Don’t Hit Snooze on your Sleep Hygiene

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Provided by Novant Health UVA Health System

We’ve all experienced that groggy feeling after a night of tossing and turning. However, persistent sleep issues can lead to potentially serious physical and mental health conditions.

According to the Sleep Foundation, almost 50 percent of adults in the United States say they feel tired during the day for at least three to seven days a week. Additionally, the Centers for Disease Control and Prevention report that one in three adults don’t get enough sleep.

“A good night’s sleep is important both for your mental and physical health,” said Richard Swift, M.D., a pulmonologist and sleep expert at Novant Health UVA Health System Prince William Medical Center’s sleep lab. “Sometimes the reality of life doesn’t allow us to prioritize sleep the way we should, but good sleep hygiene and a regular routine can help you feel better and improve your overall health.”

Below, Swift discusses the risks of unproductive sleep and how to improve your slumber.

How does not getting enough sleep affect your physical and mental health?

Quality sleep is essential for your body to be able to operate properly and maintain healthy blood pressure, heart rate, hormone levels and cognitive function. When your body doesn’t get the rest it needs, you develop a condition called sleep deprivation.

Sleep deprivation can weaken your immune system and increase your risk for conditions including heart disease, hypertension, obesity and diabetes. Research has proven that people with sleep deprivation are much more likely to be involved in car accidents, due to chronic fatigue and difficulty concentrating.

Sleep deprivation can also be a contributing factor to initiating or worsening mental health conditions, such as anxiety and depression. The relationship between sleep deprivation and mental health is two-way, meaning they can influence one another.

For example, anxiety can make it difficult to fall or stay asleep which can cause you to become sleep deprived. At the same time, sleep disorders prevent your brain from enduring quality sleep which can initiate or surface underlying mental health conditions, such as depression.

What are the most common sleep disorders?

Obstructive sleep apnea and insomnia are two of the most common sleep disorders among U.S. adults. Sleep apnea is the most common sleep disorder we treat at the sleep lab.

Obstructive sleep apnea is a condition where the muscles in the back of your throat – past the tongue and before the voice box – become more relaxed than they should and the airway becomes partially or fully obstructed, which impacts air flow.

This deprives your brain of oxygen and forces it awake to pull for air, preventing the brain from falling into deep sleep. This condition is typically analyzed and diagnosed with a sleep study. Depending on the severity, treatments can include dental devices, positive airway pressure machines (CPAP), or surgery.

Insomnia is a condition where you are unable to sleep restfully, whether you have trouble falling asleep or staying asleep. This condition can be onset by a variety of contributing factors, such as stress or medications. Typically, insomnia cannot be examined by a sleep study, but it can be treated by improving sleep hygiene.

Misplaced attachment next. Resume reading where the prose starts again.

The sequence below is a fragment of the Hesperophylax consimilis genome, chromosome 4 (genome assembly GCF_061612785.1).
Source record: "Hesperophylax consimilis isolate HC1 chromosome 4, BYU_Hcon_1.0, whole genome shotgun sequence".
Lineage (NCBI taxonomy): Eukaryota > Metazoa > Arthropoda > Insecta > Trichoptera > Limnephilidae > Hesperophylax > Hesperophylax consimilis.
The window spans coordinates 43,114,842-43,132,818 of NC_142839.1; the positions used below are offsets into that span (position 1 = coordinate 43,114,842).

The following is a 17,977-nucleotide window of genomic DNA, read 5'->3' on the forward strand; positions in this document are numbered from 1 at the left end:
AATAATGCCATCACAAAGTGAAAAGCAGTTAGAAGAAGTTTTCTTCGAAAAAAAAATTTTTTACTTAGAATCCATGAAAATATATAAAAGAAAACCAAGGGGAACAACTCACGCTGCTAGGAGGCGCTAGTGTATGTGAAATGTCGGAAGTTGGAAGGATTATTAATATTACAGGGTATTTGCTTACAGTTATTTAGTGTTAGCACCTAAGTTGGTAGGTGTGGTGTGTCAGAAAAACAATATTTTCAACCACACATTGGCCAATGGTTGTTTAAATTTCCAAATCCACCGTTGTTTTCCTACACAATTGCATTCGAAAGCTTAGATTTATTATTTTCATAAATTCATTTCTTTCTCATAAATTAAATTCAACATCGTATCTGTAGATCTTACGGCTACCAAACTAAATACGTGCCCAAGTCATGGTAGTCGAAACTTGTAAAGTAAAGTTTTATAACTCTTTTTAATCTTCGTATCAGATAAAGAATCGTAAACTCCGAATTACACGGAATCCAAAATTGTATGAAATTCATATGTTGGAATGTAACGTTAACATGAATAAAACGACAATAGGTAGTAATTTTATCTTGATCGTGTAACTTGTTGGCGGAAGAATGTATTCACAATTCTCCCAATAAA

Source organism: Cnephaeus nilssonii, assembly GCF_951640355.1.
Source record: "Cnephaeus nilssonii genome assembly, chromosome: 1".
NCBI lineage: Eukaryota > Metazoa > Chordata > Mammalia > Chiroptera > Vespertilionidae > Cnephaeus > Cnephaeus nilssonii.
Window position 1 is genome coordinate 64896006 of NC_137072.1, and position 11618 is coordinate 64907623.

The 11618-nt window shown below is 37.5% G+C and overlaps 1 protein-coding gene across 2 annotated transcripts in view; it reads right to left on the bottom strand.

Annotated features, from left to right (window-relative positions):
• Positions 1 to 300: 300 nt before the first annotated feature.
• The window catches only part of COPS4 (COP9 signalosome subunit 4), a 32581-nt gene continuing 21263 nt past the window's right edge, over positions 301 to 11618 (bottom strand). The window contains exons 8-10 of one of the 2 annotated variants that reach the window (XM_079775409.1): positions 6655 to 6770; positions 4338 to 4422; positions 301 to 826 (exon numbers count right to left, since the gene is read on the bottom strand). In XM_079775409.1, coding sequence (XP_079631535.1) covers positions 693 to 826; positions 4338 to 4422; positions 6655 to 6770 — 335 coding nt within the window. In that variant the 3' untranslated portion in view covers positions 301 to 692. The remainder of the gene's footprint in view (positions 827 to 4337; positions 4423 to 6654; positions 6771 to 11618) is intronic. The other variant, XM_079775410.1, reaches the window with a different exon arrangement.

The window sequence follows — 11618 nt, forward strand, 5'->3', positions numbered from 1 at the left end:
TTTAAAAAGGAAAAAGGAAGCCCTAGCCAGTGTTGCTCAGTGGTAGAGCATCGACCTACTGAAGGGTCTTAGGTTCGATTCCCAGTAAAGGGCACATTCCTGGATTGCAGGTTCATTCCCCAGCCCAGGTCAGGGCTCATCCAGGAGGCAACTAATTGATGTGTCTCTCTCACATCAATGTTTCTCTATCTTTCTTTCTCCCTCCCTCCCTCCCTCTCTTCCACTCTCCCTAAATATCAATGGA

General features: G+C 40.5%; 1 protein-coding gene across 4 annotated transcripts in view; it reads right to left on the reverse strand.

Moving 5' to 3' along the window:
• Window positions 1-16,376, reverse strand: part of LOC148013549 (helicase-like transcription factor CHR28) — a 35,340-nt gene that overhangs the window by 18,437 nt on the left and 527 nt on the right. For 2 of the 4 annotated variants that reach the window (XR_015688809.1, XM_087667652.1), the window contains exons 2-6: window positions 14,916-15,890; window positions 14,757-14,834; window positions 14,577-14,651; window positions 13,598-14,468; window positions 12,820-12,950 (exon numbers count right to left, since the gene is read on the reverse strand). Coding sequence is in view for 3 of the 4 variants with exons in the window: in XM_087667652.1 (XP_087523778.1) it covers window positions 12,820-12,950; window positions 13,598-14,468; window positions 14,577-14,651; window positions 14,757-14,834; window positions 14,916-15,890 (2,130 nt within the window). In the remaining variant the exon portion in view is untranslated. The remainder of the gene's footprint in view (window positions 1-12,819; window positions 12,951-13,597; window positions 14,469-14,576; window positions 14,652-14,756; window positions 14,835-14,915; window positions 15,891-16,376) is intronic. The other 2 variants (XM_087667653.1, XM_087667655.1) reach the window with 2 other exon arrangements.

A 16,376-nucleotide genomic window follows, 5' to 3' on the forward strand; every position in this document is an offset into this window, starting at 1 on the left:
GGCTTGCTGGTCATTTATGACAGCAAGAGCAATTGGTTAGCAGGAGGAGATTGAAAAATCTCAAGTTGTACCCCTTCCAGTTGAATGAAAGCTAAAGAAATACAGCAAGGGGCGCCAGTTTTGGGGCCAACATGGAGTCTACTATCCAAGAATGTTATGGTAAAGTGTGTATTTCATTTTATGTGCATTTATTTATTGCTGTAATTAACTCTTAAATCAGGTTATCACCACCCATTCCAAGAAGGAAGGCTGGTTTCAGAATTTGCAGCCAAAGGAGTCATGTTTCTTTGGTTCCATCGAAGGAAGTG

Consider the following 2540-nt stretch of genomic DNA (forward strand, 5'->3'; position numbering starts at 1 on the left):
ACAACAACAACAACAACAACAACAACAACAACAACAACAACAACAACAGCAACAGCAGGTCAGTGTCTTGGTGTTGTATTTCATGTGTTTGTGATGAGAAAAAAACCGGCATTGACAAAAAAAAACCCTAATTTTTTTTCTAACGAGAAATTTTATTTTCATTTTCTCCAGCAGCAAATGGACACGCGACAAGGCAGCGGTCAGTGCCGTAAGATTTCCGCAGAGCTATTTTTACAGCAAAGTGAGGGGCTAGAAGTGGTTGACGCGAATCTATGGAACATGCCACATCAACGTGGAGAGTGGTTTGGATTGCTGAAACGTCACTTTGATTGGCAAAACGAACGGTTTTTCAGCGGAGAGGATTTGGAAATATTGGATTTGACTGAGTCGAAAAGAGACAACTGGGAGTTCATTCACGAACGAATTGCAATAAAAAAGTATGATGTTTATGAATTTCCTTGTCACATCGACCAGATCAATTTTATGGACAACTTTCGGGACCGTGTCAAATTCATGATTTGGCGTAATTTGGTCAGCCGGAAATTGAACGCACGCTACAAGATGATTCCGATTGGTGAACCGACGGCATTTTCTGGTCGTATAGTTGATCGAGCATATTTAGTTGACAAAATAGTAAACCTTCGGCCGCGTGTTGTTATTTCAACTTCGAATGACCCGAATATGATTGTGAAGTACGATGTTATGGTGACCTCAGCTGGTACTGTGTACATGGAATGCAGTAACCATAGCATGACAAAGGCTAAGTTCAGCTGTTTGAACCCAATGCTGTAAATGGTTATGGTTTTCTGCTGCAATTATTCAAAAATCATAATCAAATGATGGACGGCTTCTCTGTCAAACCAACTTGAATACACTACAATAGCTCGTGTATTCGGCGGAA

What does it mean to have “good sleep hygiene?”

Good sleep hygiene means implementing both a sleep environment and daily routine that encourage consistent, uninterrupted sleep. This includes keeping a stable sleep schedule, making your bedroom a place for sleep and free to distractions, implementing a relaxing wind-down routine and building healthy daytime habits. In other words, it’s applying a daytime and nighttime routine that make you feel sleepy and get you ready for bed.

How can we improve our sleep hygiene?

Maintain a regular sleep schedule. The average adult typically needs seven to eight hours of sleep, so aim to fall asleep and wake up at the same time each day, including weekends, that satisfies the necessary amount.

Make sure your bedroom is quiet, dark and at a comfortable temperature.

Eliminate all technology – TV, laptops, phones – from the bedroom. No texting, working or video games in bed or right before trying to fall asleep. Your brain needs time to wind down from intense stimulation like this. Try reading or knitting instead.

Avoid heavy meals, alcohol, caffeine and exercise right before bedtime. Stop your caffeine intake after noon and exercise no sooner than three to four hours before going to sleep. This will help maintain a steady heart rate and blood pressure when trying to fall asleep.

If you’re having trouble falling asleep after 30 minutes in bed, get up and go to another low-lit room and do something that disengages your brain. When you start to feel sleepy, return to the bedroom and try falling asleep. Repeat this process if you’re still struggling to fall asleep after 30 minutes.

When should someone seek treatment?

If your daily life is inhibited by chronic fatigue, start a conversation with your doctor. It’s important to talk to your primary care physician sooner rather than later to avoid the frustration and potential health conditions that come with lack of sleep.

Also, talk to your sleep partner to see if they notice anything irregular. Most often, my patients are referred to the sleep lab after their spouses notice an increase in snoring or irregular breathing throughout the night.

For more information about sleep health and services at Novant Health UVA Health System, visit


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